The placebo effect is a pervasive medical phenomenon. It occurs when someone responds to an inert treatment or an expectation of benefit in the same way that they would respond to an actual treatment. Experts don’t know exactly how or why, but there’s no disputing that a person given a placebo — be it a sugar pill, a saline injection or even sham surgery or sham acupuncture — will often experience a perceived or real improvement in their condition.Placebos with no active drug ingredients can trigger changes in brain chemistry, heart rate, and blood pressure. A placebo can even enhance short-term memory. Brain imaging techniques have shown that placebos have a measurable impact on brain activity.
In 1955, Henry K. Beecher postulated that placebos could have clinically significant effects. Scientists researching the neurobiology of the placebo effect have since determined that placebos and drugs convey effects through common physiological pathways. Placebos reduce pain — a phenomenon known as “placebo analgesia” — by activating the body’s innate painkilling mechanisms.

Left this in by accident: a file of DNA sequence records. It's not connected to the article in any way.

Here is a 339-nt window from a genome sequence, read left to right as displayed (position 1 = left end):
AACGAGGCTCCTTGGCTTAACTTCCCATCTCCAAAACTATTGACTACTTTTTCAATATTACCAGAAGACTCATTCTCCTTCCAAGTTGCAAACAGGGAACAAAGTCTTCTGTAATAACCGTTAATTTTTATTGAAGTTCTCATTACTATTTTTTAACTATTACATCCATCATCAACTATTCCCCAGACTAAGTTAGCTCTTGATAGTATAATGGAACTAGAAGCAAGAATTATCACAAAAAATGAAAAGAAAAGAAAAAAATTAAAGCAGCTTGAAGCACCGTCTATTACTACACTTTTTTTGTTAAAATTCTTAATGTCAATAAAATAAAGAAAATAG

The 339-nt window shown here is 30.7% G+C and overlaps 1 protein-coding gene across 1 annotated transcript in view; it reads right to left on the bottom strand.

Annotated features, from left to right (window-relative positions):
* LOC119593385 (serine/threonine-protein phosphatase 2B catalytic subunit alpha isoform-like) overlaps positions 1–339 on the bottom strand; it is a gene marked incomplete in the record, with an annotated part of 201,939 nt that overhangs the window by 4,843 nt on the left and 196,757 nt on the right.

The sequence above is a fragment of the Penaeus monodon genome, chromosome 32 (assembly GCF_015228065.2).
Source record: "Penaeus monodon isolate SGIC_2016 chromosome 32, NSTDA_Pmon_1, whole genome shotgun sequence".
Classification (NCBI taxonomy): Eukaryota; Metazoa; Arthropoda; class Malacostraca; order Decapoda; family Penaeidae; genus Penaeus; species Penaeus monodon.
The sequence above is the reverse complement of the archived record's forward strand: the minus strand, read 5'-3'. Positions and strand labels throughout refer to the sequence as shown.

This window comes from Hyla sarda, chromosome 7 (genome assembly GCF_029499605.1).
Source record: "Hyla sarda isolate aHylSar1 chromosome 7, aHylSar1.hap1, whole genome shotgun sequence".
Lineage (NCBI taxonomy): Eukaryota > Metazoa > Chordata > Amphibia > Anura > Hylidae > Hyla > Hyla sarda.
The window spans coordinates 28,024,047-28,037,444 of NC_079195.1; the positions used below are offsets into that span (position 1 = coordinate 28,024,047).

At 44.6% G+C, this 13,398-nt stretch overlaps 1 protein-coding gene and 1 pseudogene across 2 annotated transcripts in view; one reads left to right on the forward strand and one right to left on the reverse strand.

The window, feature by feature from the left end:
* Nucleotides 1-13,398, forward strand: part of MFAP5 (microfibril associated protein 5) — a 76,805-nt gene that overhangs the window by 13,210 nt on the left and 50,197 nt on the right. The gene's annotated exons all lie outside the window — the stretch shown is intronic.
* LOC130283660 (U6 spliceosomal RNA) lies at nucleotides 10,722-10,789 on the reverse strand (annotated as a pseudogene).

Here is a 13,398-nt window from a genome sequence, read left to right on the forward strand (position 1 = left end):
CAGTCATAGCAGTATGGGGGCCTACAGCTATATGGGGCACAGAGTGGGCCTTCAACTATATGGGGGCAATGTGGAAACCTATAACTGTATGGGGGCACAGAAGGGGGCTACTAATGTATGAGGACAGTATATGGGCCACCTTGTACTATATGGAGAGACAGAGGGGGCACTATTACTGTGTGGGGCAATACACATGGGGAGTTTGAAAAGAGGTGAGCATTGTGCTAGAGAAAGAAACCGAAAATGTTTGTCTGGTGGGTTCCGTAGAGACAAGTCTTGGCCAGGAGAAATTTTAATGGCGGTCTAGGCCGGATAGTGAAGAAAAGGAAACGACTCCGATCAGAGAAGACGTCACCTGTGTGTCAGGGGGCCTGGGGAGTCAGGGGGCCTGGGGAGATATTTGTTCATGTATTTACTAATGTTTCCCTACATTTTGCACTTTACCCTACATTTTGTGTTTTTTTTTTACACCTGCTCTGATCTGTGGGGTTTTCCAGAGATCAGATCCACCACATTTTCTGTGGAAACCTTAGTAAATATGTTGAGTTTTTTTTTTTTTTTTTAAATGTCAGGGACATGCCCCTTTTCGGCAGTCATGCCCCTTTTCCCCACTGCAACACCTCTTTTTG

Enjoy this piece?
… then let us make a small request. AlterNet’s journalists work tirelessly to counter the traditional corporate media narrative. We’re here seven days a week, 365 days a year. And we’re proud to say that we’ve been bringing you the real, unfiltered news for 20 years—longer than any other progressive news site on the Internet.
It’s through the generosity of our supporters that we’re able to share with you all the underreported news you need to know. Independent journalism is increasingly imperiled; ads alone can’t pay our bills. AlterNet counts on readers like you to support our coverage. Did you enjoy content from David Cay Johnston, Common Dreams, Raw Story and Robert Reich? Opinion from Salon and Jim Hightower? Analysis by The Conversation? Then join the hundreds of readers who have supported AlterNet this year.
Every reader contribution, whatever the amount, makes a tremendous difference. Help ensure AlterNet remains independent long into the future. Support progressive journalism with a one-time contribution to AlterNet, or click here to become a subscriber. Thank you. Click here to donate by check.